The Angry Hills  Blu-ray  City of Women  Blu-ray  The Player  Blu-ray  Cat Ballou  Blu-ray  Hail, Caesar!  Blu-ray + DVD  Dark Passage  Blu-ray  Journey to Space  4K Ultra-HD, Blu-ray + 3-D Blu-ray  Blood Bath  Blu-ray  Woman on the Run  Blu-ray + DVD  The King and Four Queens  Blu-ray  Too Late for Tears  Blu-ray + DVD  La fièvre monte à El Pao  Blu-ray + DVD  Buster Keaton: The Shorts Collection 1917-1923  Blu-ray  Eureka  Blu-ray  The VVitch: A New-England Folktale  Blu-ray  Wim Wenders: The Road Trilogy : Alice in the Cities, Wrong Move, Kings of the Road  Blu-ray  Edge of Doom  DVD  The Private Affairs of Bel Ami  Blu-ray  Garden of Evil  Blu-ray  That's Sexploitation!  Blu-ray  The Naked Island  Blu-ray  A Married Woman  Blu-ray  Cinema's Exiles: From Hitler to Hollywood  DVD  The Chase (1946)  Blu-ray  Mustang  Blu-ray  Roman Polanski's What?  Blu-ray  A Kiss Before Dying  Blu-ray  Who's Afraid of Virginia Woolf?  Blu-ray  Phoenix  Blu-ray  Candy  Blu-ray
April 2016
 In a Lonely Place  Blu-ray  Janis: Little Girl Blue  DVD  Where to Invade Next  Blu-ray  Julia  Blu-ray   Theory of Obscurity: A Film About the Residents  Blu-ray  Dead Pigeon on Beethoven Street  Blu-ray  When You're Older Dear Adam  DVD  Berlin Around the Corner  DVD  In the French Style  Blu-ray  Three Brothers  Region B Blu-ray + DVD  The Second Civil War  DVD  Father of the Bride  Blu-ray  Cutter's Way  Blu-ray  Dillinger  Blu-ray  Try and Get Me!  Blu-ray   The Kennedy Films of Robert Drew & Associates  Blu-ray  The Gallant Hours  Blu-ray  Exodus  Blu-ray  The City of the Dead  Blu-ray  Suspicion  Blu-ray  Blue Denim  DVD  Panic in Year Zero!  Blu-ray  The Stuff  Blu-ray  Alexander the Great  Blu-ray  Journey to the Seventh Planet  Blu-ray  "Manos" The Hands of Fate  Blu-ray
March 2016
 The Purple Plain  Blu-ray  Anastasia  Blu-ray  Brooklyn  Blu-ray  Susan Slept Here  Blu-ray  Dreams Rewired  DVD  The Hateful Eight  Blu-ray + DVD  A Brighter Summer Day  Blu-ray  Kill Me Again  Blu-ray  Vessel  DVD  The Manchurian Candidate  Blu-ray  Losing Ground  Blu-ray  Spies (Spione)  Blu-ray  Michael Collins  Blu-ray  Paris Belongs to Us  Blu-ray  Her Majesty, Love  DVD  I Knew Her Well  Blu-ray  The Trip  Blu-ray  Psych-Out  Blu-ray  Spring Takes Time  DVD  The Strangler  DVD  When Eight Bells Toll  Blu-ray  Murders in the Rue Morgue &  The Dunwich Horror  Blu-ray  The Big Heat  Blu-ray  Bad Boy  DVD  The Decline of Western Civilization + Part II The Metal Years  Blu-ray  Contagion  Blu-ray  Donovan's Brain  Blu-ray  The Hawaiians  Blu-ray  Revolt of the Slaves  DVD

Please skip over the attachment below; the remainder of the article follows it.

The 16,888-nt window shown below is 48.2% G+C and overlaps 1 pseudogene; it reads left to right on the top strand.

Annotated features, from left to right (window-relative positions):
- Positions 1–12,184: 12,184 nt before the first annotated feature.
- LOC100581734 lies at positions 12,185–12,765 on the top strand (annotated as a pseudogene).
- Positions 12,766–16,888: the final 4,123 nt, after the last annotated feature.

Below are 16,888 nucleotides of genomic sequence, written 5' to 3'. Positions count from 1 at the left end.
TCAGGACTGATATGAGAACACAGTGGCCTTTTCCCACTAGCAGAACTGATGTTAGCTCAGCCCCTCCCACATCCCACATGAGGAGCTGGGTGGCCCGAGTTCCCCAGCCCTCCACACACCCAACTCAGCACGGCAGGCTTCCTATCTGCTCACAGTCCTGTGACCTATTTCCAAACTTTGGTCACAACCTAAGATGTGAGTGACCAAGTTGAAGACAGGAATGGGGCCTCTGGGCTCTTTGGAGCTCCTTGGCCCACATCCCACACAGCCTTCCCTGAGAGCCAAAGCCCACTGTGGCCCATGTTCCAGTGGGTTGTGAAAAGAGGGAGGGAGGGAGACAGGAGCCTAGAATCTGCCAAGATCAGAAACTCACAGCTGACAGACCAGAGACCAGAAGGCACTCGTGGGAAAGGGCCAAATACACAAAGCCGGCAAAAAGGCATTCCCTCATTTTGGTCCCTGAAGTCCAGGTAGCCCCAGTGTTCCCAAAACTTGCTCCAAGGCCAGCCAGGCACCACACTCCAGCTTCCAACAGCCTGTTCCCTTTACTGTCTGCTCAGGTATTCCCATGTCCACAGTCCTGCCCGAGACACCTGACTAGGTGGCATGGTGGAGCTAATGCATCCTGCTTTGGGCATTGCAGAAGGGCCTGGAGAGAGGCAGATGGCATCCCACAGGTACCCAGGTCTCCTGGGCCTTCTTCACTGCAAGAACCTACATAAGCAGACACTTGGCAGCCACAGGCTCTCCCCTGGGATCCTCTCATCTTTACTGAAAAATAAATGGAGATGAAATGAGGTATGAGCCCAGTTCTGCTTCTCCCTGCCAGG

February 2016
 The Vincent Price Collection III :
Master of the World, Tower of London, Diary of a Madman, Cry of the Banshee  Blu-ray  Cowboy  Blu-ray  The Graduate  Blu-ray  Key Largo  Blu-ray  Childhood's End  Blu-ray  The Black Sleep  Blu-ray  5 Dolls for an August Moon  Region B Blu-ray + DVD  Oh! What a Lovely War  DVD  L'Inhumaine  Blu-ray  Spotlight   Blu-ray + DVD  Where the Sidewalk Ends  Blu-ray  Millennium + R.O.T.O.R  Blu-ray  The Vikings  Blu-ray  Inside Llewyn Davis  Blu-ray  All Things Must Pass, The Rise and Fall of Tower Records  DVD  The Big Sleep  Blu-ray  The Emigrants & The New Land  Blu-ray  The Happy Ending  Blu-ray  GOG 3-D  3-D Blu-ray  Woman in the Moon  Blu-ray  Deep Red  Blu-ray  Station West  DVD  Harlock: Space Pirate 3-D  3-D Blu-ray  Crimson Peak   Blu-ray + DVD  Bridge of Spies   Blu-ray + DVD  Death By Hanging  Blu-ray
January 2016
 Gilda  Blu-ray  The Last Detail  Blu-ray  The Wrong Man  Blu-ray  Hawaii  Blu-ray  Beyond the Valley of the Dolls  Region B Blu-ray  The Southerner  Blu-ray  Curse of the Faceless Man  Blu-ray  I Confess  Blu-ray  The Undesirable  Blu-ray  Ex Machina  Blu-ray  Let There Be Light: John Huston's Wartime Documentaries  Blu-ray  Wind Across the Everglades  DVD  From the Terrace  Blu-ray  Figures in a Landscape  Blu-ray  Children Shouldn't Play with Dead Things  Blu-ray  Nineteen Eighty-Four (1984)  Blu-ray  The American Friend  Blu-ray  Bitter Rice  Blu-ray  Hitler's Children  DVD  Everest 3-D  3-D Blu-ray + Digital HD  The Look of Silence  Blu-ray  The Complete Lady Snowblood  Blu-ray  Four Men and a Prayer  DVD  The Captive City  Blu-ray  The Beginning or The End  DVD  Mysterious Island Encore Edition  Blu-ray  Nightmares  Blu-ray  Born Free  Blu-ray  Faust (1926)  Blu-ray  The Girl Most Likely  DVD